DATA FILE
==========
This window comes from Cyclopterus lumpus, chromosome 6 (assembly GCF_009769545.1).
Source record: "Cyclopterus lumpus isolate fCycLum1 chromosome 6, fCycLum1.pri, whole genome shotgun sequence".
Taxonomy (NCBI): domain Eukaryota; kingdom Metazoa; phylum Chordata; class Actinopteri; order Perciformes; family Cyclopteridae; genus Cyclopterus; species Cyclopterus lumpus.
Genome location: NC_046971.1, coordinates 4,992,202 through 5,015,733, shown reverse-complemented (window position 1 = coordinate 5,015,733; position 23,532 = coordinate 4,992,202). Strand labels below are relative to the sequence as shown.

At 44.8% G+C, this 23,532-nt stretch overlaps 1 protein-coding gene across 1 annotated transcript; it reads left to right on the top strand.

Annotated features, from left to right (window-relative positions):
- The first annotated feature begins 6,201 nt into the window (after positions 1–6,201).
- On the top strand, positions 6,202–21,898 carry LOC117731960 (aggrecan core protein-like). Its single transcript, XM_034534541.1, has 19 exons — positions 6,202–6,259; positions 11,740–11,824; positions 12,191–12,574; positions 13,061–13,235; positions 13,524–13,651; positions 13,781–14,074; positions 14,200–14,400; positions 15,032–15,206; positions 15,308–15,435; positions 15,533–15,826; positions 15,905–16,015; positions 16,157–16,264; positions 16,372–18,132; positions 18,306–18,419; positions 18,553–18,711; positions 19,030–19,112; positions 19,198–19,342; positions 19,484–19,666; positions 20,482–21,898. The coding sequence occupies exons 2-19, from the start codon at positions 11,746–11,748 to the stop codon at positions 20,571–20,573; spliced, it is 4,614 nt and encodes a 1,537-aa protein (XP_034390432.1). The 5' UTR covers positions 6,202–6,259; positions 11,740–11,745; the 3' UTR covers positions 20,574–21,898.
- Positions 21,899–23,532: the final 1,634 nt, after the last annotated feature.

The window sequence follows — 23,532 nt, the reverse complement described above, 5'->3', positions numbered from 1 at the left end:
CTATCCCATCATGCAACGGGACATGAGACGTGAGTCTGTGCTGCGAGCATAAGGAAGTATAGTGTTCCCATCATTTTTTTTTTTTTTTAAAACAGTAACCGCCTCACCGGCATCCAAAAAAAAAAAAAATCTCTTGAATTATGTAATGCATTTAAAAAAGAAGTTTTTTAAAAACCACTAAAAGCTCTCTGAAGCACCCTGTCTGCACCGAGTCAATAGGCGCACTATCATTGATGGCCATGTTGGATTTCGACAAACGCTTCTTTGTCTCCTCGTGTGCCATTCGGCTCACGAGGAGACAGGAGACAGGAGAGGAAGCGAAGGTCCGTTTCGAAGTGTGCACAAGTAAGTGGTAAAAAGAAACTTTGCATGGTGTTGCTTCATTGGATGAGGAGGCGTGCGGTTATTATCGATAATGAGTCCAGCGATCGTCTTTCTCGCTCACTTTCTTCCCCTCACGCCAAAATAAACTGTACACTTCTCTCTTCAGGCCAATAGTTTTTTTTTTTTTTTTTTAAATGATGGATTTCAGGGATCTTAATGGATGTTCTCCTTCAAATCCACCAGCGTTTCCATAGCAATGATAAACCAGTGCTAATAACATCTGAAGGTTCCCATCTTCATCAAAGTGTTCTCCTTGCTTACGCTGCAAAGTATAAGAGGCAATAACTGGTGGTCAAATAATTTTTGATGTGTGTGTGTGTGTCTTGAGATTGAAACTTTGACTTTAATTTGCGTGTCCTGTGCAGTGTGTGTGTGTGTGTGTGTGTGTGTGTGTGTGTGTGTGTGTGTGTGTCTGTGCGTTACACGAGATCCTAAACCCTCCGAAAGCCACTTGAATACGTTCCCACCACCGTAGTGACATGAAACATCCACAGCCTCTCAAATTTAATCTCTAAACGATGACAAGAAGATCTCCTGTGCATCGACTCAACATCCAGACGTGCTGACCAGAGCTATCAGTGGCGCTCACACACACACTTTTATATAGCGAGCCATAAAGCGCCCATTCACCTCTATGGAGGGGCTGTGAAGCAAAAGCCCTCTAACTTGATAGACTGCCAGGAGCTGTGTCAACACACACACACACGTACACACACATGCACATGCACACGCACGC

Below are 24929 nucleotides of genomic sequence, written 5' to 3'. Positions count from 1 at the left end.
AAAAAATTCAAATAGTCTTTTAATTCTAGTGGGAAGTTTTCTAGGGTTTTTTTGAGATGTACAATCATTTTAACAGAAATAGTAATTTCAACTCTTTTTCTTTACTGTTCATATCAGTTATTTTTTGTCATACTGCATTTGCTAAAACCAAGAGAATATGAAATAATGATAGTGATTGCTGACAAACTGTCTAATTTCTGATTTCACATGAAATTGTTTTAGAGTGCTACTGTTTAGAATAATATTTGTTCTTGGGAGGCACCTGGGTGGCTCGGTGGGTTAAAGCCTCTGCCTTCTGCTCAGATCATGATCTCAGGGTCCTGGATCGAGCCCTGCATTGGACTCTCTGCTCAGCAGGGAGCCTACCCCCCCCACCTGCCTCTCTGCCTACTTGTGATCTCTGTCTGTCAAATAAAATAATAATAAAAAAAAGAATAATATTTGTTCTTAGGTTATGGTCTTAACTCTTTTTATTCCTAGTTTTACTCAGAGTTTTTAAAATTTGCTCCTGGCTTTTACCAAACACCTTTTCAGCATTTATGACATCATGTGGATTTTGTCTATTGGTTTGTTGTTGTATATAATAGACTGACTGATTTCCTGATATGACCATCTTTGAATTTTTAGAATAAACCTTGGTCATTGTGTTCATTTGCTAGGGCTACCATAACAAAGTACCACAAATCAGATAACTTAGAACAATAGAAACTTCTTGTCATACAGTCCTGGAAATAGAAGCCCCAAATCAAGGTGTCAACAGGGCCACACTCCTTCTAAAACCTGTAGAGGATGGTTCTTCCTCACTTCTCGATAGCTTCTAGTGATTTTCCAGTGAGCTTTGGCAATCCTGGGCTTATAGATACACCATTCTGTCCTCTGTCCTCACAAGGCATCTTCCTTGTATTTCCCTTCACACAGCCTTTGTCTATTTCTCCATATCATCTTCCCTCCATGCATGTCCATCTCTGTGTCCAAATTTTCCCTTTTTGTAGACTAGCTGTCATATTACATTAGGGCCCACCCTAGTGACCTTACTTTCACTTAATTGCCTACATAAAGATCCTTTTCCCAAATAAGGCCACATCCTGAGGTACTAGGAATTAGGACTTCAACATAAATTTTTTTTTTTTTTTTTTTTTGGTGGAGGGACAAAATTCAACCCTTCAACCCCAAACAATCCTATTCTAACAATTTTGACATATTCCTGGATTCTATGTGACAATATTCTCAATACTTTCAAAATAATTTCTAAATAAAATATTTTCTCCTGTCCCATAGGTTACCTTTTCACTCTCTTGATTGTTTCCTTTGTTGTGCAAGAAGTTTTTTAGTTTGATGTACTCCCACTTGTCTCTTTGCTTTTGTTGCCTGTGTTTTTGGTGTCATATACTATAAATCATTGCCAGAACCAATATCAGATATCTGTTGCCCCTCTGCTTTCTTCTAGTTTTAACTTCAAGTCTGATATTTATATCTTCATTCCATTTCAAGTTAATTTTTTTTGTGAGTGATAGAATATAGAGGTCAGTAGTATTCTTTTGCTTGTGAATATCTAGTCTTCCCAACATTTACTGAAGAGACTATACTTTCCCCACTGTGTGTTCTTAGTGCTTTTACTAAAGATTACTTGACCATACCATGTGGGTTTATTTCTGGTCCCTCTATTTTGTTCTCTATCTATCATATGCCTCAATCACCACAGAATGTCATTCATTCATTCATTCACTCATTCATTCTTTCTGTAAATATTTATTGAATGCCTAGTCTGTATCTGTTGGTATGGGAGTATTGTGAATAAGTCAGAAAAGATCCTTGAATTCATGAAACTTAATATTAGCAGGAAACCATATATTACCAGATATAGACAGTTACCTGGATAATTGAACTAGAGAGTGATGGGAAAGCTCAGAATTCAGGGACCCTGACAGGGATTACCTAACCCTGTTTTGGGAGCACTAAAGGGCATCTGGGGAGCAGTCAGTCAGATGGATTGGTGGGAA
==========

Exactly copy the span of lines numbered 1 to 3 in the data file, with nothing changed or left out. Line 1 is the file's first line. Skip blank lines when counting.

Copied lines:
This window comes from Cyclopterus lumpus, chromosome 6 (assembly GCF_009769545.1).
Source record: "Cyclopterus lumpus isolate fCycLum1 chromosome 6, fCycLum1.pri, whole genome shotgun sequence".
Taxonomy (NCBI): domain Eukaryota; kingdom Metazoa; phylum Chordata; class Actinopteri; order Perciformes; family Cyclopteridae; genus Cyclopterus; species Cyclopterus lumpus.